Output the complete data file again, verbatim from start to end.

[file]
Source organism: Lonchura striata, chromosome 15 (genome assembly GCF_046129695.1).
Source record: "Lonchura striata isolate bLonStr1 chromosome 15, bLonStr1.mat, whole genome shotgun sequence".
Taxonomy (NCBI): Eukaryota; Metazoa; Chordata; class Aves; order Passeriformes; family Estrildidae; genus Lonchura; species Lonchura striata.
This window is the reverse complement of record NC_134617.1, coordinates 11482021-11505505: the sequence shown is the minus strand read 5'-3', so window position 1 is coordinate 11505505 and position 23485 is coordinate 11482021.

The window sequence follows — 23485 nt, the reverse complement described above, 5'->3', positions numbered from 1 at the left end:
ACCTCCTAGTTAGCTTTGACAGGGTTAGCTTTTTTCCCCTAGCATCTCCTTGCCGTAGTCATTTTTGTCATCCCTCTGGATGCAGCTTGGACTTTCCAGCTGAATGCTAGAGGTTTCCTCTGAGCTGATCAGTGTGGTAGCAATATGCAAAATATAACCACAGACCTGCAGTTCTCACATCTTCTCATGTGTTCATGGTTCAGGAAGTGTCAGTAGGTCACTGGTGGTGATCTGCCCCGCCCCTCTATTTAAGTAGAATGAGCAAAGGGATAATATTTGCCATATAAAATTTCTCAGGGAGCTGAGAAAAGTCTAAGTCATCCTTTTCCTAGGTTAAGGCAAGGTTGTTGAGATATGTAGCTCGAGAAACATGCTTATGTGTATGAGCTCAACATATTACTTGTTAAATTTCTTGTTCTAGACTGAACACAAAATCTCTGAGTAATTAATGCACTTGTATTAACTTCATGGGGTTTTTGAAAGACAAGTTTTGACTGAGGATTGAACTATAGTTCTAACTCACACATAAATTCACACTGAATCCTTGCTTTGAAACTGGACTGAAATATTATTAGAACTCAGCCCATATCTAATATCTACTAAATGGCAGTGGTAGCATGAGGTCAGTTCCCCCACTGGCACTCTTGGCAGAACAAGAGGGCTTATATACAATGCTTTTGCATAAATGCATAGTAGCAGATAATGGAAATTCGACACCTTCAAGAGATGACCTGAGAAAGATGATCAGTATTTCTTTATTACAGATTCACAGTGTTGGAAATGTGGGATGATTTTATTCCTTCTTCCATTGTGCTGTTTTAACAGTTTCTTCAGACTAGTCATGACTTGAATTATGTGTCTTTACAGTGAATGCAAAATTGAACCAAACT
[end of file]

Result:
Source organism: Lonchura striata, chromosome 15 (genome assembly GCF_046129695.1).
Source record: "Lonchura striata isolate bLonStr1 chromosome 15, bLonStr1.mat, whole genome shotgun sequence".
Taxonomy (NCBI): Eukaryota; Metazoa; Chordata; class Aves; order Passeriformes; family Estrildidae; genus Lonchura; species Lonchura striata.
This window is the reverse complement of record NC_134617.1, coordinates 11482021-11505505: the sequence shown is the minus strand read 5'-3', so window position 1 is coordinate 11505505 and position 23485 is coordinate 11482021.

The window sequence follows — 23485 nt, the reverse complement described above, 5'->3', positions numbered from 1 at the left end:
ACCTCCTAGTTAGCTTTGACAGGGTTAGCTTTTTTCCCCTAGCATCTCCTTGCCGTAGTCATTTTTGTCATCCCTCTGGATGCAGCTTGGACTTTCCAGCTGAATGCTAGAGGTTTCCTCTGAGCTGATCAGTGTGGTAGCAATATGCAAAATATAACCACAGACCTGCAGTTCTCACATCTTCTCATGTGTTCATGGTTCAGGAAGTGTCAGTAGGTCACTGGTGGTGATCTGCCCCGCCCCTCTATTTAAGTAGAATGAGCAAAGGGATAATATTTGCCATATAAAATTTCTCAGGGAGCTGAGAAAAGTCTAAGTCATCCTTTTCCTAGGTTAAGGCAAGGTTGTTGAGATATGTAGCTCGAGAAACATGCTTATGTGTATGAGCTCAACATATTACTTGTTAAATTTCTTGTTCTAGACTGAACACAAAATCTCTGAGTAATTAATGCACTTGTATTAACTTCATGGGGTTTTTGAAAGACAAGTTTTGACTGAGGATTGAACTATAGTTCTAACTCACACATAAATTCACACTGAATCCTTGCTTTGAAACTGGACTGAAATATTATTAGAACTCAGCCCATATCTAATATCTACTAAATGGCAGTGGTAGCATGAGGTCAGTTCCCCCACTGGCACTCTTGGCAGAACAAGAGGGCTTATATACAATGCTTTTGCATAAATGCATAGTAGCAGATAATGGAAATTCGACACCTTCAAGAGATGACCTGAGAAAGATGATCAGTATTTCTTTATTACAGATTCACAGTGTTGGAAATGTGGGATGATTTTATTCCTTCTTCCATTGTGCTGTTTTAACAGTTTCTTCAGACTAGTCATGACTTGAATTATGTGTCTTTACAGTGAATGCAAAATTGAACCAAACT